The eastern painted turtle grows to about 6 inches and is probably the most popular painted turtle subspecies. This turtle can be found from Canada all the way south to Georgia.
The midland painted turtle is about the same size as the eastern painted turtle. This turtle is native to southern Ontario and Quebec all the way to Kentucky, Alabama, and Tennessee.
3. Northern Map Turtle
The northern map turtle (Graptemys geographica) is also known as the common map turtle.
This turtle is endemic to the eastern part of N. America (St. Lawrence River drainage basin in Canada & in the United States, they are found from eastern Minnesota to southern Wisconsin, from south Kansas to northeastern Oklahoma & Arkansas, and from Tennessee to northern Alabama & northwestern Georgia).
Adult female G. geographica grow to lengths of 7 to 10 inches while adult males grow to a length of 3.5 to 6.5 inches. As you can see, its size is very manageable.
This makes them an excellent pet turtle for your outdoor pond. The carapace of this chelonian is olive-brown with yellow stripes.
The water temperature ideally should be between 72 to 76 °F for most of the year. As with other turtles mentioned, once the temperature drops below 50 °F, the turtle will hibernate.
G. geographica is omnivorous and feeds on aquatic plants such as pondweed, water lilies, frogbit, water hyacinth, and duckweed. They also eat feeder fish, krill, shrimps, worms (earthworms, bloodworms, crickets, and mealworms), and many more.
4. Yellow-bellied Slider
The yellow-bellied slider (Trachemys scripta scripta) is native to the southeastern part of the United States and as such needs to be kept in a pond where temperatures are above 75 °F.
These turtles are best kept in ponds located in places where the temperatures are a bit on the high side. The yellow-bellied slider’s geographic range stretches from southern Virginia to Florida.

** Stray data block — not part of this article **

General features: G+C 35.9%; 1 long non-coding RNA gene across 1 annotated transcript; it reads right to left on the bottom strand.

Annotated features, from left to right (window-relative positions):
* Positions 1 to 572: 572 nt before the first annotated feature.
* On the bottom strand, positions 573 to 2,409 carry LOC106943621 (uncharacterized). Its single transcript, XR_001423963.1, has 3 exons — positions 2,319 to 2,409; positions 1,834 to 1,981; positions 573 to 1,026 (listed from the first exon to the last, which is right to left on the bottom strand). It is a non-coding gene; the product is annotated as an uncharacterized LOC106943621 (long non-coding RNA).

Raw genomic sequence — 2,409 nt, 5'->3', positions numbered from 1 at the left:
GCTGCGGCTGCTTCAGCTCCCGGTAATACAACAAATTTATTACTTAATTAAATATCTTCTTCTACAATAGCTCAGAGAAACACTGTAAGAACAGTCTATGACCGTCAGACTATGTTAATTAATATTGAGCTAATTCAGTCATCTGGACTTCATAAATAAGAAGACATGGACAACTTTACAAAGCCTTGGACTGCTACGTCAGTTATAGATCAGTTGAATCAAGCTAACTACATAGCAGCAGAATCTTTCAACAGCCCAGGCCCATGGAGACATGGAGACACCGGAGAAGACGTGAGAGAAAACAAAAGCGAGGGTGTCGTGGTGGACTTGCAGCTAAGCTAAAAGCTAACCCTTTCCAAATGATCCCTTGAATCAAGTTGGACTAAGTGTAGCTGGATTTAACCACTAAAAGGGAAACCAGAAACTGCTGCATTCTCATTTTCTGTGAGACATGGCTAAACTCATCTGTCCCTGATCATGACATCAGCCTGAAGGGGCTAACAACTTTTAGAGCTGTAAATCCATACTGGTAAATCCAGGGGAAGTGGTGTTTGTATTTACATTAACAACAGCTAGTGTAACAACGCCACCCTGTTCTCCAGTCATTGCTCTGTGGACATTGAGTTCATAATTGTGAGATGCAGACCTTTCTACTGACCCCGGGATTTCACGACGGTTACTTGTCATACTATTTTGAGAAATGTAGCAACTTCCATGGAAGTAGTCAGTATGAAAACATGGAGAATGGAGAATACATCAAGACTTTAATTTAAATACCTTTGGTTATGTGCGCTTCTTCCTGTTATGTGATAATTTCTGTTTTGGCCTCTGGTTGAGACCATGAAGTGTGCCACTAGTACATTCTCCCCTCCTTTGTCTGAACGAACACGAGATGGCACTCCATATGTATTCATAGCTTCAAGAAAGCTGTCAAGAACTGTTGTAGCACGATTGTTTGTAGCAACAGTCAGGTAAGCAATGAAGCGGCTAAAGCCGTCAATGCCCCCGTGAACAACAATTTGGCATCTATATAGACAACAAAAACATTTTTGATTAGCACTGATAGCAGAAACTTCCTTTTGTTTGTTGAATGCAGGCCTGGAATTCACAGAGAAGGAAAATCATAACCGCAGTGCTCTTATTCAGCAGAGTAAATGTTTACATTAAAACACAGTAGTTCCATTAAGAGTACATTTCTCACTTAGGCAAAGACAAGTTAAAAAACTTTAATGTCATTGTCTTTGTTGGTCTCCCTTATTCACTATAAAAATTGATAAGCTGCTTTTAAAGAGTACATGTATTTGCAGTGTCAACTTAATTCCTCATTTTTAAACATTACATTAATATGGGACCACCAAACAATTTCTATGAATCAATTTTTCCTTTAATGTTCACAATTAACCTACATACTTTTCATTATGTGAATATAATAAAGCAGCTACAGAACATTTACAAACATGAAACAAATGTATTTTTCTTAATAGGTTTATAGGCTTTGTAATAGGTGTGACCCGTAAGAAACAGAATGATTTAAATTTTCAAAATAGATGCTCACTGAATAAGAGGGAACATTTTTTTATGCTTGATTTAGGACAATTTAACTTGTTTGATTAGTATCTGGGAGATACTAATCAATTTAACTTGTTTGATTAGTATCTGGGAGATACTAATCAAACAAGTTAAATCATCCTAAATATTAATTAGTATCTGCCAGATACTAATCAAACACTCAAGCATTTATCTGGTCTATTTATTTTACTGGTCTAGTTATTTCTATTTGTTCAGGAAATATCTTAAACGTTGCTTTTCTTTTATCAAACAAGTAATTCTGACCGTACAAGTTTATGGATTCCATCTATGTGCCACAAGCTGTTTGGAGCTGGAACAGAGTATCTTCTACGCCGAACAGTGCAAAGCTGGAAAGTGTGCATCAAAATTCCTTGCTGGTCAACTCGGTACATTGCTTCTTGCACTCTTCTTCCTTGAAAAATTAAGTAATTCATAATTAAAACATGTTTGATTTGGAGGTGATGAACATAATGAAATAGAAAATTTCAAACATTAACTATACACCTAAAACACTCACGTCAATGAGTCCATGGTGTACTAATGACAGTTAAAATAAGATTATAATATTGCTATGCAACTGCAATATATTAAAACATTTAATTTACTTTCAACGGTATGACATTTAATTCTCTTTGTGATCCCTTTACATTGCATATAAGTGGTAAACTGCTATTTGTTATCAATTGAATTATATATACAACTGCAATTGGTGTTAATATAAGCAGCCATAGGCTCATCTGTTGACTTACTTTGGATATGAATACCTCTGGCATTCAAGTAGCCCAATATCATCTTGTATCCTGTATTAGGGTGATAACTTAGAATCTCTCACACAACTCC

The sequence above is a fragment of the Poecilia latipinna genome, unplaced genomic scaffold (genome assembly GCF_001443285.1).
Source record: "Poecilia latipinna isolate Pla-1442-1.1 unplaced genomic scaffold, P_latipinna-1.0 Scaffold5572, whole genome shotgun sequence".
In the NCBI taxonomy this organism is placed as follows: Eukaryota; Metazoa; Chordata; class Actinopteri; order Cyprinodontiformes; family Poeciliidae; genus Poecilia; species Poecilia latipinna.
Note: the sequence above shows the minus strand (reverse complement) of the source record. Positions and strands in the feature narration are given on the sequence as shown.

Female specimens are larger than male specimens are. Females attain a length of 8 to 13 inches while males attain lengths of 5 to 9 inches. The T. s. scripta has a yellow plastron as well as yellow stripes on its carapace, limbs, and head.
The T. s. scripta is omnivorous and accepts a wide range of foods. You can feed them feeder fish, water snails, krill, worms such as mealworms, bloodworms, earthworms, roaches, and even locusts.
You can also feed them commercial turtle diets. In addition to this, they also eat aquatic plants and even leafy greens such as romaine lettuce and kale.
Unlike the red-eared slider, yellow-bellied sliders generally do not brumate (hibernate).
5. Common Snapping Turtle
The common snapping turtles (Chelydra serpentina) aren’t the easiest turtles to care for as they can be quite aggressive. In fact, these turtles are apex predators in their native habitats.
The C. serpentina can be found from Southern Alberta & Nova Scotia in Canada to the Gulf of Mexico and Texas. As you can see they have a wide geographic range.
When handled carelessly, common snapping turtles can deliver powerful bites. While this turtle can be kept in tanks, they are best housed in an outdoor garden pond.
The shell length of an adult C. serpentina is 7.87 to 17.72 inches. The C. serpentina has a long tail which is almost as long as its carapace. The carapace of this chelonian is dark in color. The limbs and necks have tubercles.
Snapping turtles eat feeder fish, krill, shrimps, crayfish, worms (earthworms, bloodworms, crickets, and mealworms), and even aquatic plants. They also accept commercial turtle food.
When temperatures are low enough the common snapping turtle will brumate.
6. Eastern Mud Turtle
The eastern mud turtle (Kinosternon subrubrum) is also called the common mud turtle. This turtle is quite popular among turtle enthusiasts. While they are quite small in size (3 to 4 inches), the eastern mud turtle can be quite aggressive.
These turtles will bite if provoked. The K. subrubrum will do just fine in an outdoor garden pond with temperatures above 70 °F. Mud turtles do brumate, so it’s important to keep that in mind.
If you don’t want the chelonian to brumate, then you need to bring it inside during the cold months. K. subrubrum is mostly carnivorous and accepts worms (superworms, earthworms, mealworms), crickets & other insects, raw lean beef, tilapia, chicken, feeder fish, shrimp, and krill.
They also accept commercial turtle diets. K. subrubrum also feeds on aquatic plants and algae.
The K. subrubrum is endemic to N. America specifically the southern United States but can be found across the eastern side of the United States in states such as Missouri, Kentucky, Tennessee, Arkansas, Mississippi, Illinois, Indiana, Louisiana, Maryland, New York, Pennsylvania, New Jersey, Delaware, Virginia, North Carolina, South Carolina, Oklahoma, Texas, Alabama, Georgia, and Florida.